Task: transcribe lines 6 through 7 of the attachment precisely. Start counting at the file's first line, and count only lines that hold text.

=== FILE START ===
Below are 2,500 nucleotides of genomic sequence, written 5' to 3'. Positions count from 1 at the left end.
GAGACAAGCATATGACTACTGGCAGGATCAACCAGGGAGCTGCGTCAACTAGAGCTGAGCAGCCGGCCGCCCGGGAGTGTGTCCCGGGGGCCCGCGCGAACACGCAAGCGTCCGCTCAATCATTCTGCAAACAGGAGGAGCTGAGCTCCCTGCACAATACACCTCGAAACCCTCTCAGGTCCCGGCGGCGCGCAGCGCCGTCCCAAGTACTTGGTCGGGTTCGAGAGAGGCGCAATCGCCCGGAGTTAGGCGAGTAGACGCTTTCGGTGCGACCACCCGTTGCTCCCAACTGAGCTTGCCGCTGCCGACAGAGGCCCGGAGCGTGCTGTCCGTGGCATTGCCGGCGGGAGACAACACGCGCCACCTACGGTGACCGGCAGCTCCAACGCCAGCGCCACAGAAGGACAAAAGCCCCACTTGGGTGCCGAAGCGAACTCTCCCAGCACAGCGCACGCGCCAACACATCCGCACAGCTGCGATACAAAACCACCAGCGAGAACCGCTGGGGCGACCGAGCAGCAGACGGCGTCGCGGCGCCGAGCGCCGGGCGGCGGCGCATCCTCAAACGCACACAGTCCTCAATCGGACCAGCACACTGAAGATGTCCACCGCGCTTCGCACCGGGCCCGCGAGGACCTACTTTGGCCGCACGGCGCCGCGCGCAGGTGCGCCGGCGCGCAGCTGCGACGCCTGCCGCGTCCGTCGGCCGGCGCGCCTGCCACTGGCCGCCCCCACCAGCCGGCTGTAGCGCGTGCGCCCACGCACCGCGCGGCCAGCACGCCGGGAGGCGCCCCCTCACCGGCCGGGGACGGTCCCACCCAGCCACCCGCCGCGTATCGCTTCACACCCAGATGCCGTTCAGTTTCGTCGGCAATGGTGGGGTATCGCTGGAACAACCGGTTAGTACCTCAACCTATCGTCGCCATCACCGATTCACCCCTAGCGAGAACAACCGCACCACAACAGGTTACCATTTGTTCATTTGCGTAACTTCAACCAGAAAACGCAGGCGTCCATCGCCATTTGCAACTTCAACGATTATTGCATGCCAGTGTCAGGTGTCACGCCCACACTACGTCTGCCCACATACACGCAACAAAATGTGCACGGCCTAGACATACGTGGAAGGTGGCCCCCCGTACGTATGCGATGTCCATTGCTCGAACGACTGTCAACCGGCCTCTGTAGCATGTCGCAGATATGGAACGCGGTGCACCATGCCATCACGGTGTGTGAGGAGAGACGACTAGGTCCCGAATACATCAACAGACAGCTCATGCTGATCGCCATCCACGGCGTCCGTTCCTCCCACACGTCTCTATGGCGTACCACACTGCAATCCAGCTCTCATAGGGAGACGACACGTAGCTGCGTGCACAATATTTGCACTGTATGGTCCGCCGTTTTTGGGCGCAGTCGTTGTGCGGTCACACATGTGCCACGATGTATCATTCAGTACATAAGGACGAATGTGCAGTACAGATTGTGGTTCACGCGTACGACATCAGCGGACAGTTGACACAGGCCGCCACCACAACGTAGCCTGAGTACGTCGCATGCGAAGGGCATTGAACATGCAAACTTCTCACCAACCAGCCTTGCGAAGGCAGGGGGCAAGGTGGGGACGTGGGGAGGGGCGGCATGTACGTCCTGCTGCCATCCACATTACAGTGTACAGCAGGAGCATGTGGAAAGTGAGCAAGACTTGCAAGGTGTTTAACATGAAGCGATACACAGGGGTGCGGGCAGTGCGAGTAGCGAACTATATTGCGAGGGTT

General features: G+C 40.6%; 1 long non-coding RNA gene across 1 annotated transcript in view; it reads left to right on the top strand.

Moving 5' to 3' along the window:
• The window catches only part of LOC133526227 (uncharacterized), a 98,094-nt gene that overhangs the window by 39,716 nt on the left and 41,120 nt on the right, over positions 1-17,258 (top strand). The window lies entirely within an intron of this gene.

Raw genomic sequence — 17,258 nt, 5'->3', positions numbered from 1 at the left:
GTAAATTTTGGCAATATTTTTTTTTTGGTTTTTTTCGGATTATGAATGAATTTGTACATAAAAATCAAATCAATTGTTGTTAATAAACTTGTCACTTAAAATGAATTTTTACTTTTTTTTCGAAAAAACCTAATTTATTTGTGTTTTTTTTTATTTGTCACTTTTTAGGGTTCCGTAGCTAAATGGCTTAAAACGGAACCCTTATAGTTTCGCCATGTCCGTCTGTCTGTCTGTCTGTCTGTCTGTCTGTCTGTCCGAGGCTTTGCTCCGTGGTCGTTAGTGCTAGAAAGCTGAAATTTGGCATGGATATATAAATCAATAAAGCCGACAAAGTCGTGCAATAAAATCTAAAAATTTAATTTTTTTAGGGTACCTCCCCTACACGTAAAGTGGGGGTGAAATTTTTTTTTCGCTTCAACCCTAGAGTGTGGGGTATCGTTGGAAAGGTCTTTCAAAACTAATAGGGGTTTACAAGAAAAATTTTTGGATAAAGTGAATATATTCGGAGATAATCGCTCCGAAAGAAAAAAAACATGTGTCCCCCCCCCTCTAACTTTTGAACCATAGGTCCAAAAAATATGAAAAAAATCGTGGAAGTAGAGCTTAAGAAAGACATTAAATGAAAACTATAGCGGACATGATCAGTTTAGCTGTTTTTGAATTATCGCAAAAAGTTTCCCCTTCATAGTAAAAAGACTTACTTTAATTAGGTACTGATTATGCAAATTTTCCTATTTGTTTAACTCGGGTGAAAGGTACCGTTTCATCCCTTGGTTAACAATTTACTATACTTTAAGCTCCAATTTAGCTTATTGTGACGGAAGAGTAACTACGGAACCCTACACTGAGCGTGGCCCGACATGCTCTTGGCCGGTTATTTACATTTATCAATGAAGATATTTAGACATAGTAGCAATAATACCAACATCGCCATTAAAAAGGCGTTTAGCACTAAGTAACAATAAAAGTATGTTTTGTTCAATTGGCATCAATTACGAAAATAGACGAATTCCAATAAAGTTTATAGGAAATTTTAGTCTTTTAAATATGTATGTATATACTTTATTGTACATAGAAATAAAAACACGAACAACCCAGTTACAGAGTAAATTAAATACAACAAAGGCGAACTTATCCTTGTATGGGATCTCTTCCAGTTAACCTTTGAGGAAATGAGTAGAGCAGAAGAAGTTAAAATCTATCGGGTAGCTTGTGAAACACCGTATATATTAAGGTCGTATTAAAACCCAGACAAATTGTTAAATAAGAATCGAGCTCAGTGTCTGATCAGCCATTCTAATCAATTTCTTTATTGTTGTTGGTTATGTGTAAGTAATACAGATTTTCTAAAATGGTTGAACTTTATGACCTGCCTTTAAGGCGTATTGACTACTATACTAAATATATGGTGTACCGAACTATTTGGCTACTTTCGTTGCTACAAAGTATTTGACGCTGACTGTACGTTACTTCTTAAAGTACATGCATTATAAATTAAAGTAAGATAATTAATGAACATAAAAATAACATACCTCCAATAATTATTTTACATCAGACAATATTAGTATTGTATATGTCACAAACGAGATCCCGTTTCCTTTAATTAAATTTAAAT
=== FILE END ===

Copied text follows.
Raw genomic sequence — 17,258 nt, 5'->3', positions numbered from 1 at the left:
GTAAATTTTGGCAATATTTTTTTTTTGGTTTTTTTCGGATTATGAATGAATTTGTACATAAAAATCAAATCAATTGTTGTTAATAAACTTGTCACTTAAAATGAATTTTTACTTTTTTTTCGAAAAAACCTAATTTATTTGTGTTTTTTTTTATTTGTCACTTTTTAGGGTTCCGTAGCTAAATGGCTTAAAACGGAACCCTTATAGTTTCGCCATGTCCGTCTGTCTGTCTGTCTGTCTGTCTGTCTGTCTGTCCGAGGCTTTGCTCCGTGGTCGTTAGTGCTAGAAAGCTGAAATTTGGCATGGATATATAAATCAATAAAGCCGACAAAGTCGTGCAATAAAATCTAAAAATTTAATTTTTTTAGGGTACCTCCCCTACACGTAAAGTGGGGGTGAAATTTTTTTTTCGCTTCAACCCTAGAGTGTGGGGTATCGTTGGAAAGGTCTTTCAAAACTAATAGGGGTTTACAAGAAAAATTTTTGGATAAAGTGAATATATTCGGAGATAATCGCTCCGAAAGAAAAAAAACATGTGTCCCCCCCCCTCTAACTTTTGAACCATAGGTCCAAAAAATATGAAAAAAATCGTGGAAGTAGAGCTTAAGAAAGACATTAAATGAAAACTATAGCGGACATGATCAGTTTAGCTGTTTTTGAATTATCGCAAAAAGTTTCCCCTTCATAGTAAAAAGACTTACTTTAATTAGGTACTGATTATGCAAATTTTCCTATTTGTTTAACTCGGGTGAAAGGTACCGTTTCATCCCTTGGTTAACAATTTACTATACTTTAAGCTCCAATTTAGCTTATTGTGACGGAAGAGTAACTACGGAACCCTACACTGAGCGTGGCCCGACATGCTCTTGGCCGGTTATTTACATTTATCAATGAAGATATTTAGACATAGTAGCAATAATACCAACATCGCCATTAAAAAGGCGTTTAGCACTAAGTAACAATAAAAGTATGTTTTGTTCAATTGGCATCAATTACGAAAATAGACGAATTCCAATAAAGTTTATAGGAAATTTTAGTCTTTTAAATATGTATGTATATACTTTATTGTACATAGAAATAAAAACACGAACAACCCAGTTACAGAGTAAATTAAATACAACAAAGGCGAACTTATCCTTGTATGGGATCTCTTCCAGTTAACCTTTGAGGAAATGAGTAGAGCAGAAGAAGTTAAAATCTATCGGGTAGCTTGTGAAACACCGTATATATTAAGGTCGTATTAAAACCCAGACAAATTGTTAAATAAGAATCGAGCTCAGTGTCTGATCAGCCATTCTAATCAATTTCTTTATTGTTGTTGGTTATGTGTAAGTAATACAGATTTTCTAAAATGGTTGAACTTTATGACCTGCCTTTAAGGCGTATTGACTACTATACTAAATATATGGTGTACCGAACTATTTGGCTACTTTCGTTGCTACAAAGTATTTGACGCTGACTGTACGTTACTTCTTAAAGTACATGCATTATAAATTAAAGTAAGATAATTAATGAACATAAAAATAACATACCTCCAATAATTATTTTACATCAGACAATATTAGTATTGTATATGTCACAAACGAGATCCCGTTTCCTTTAATTAAATTTAAAT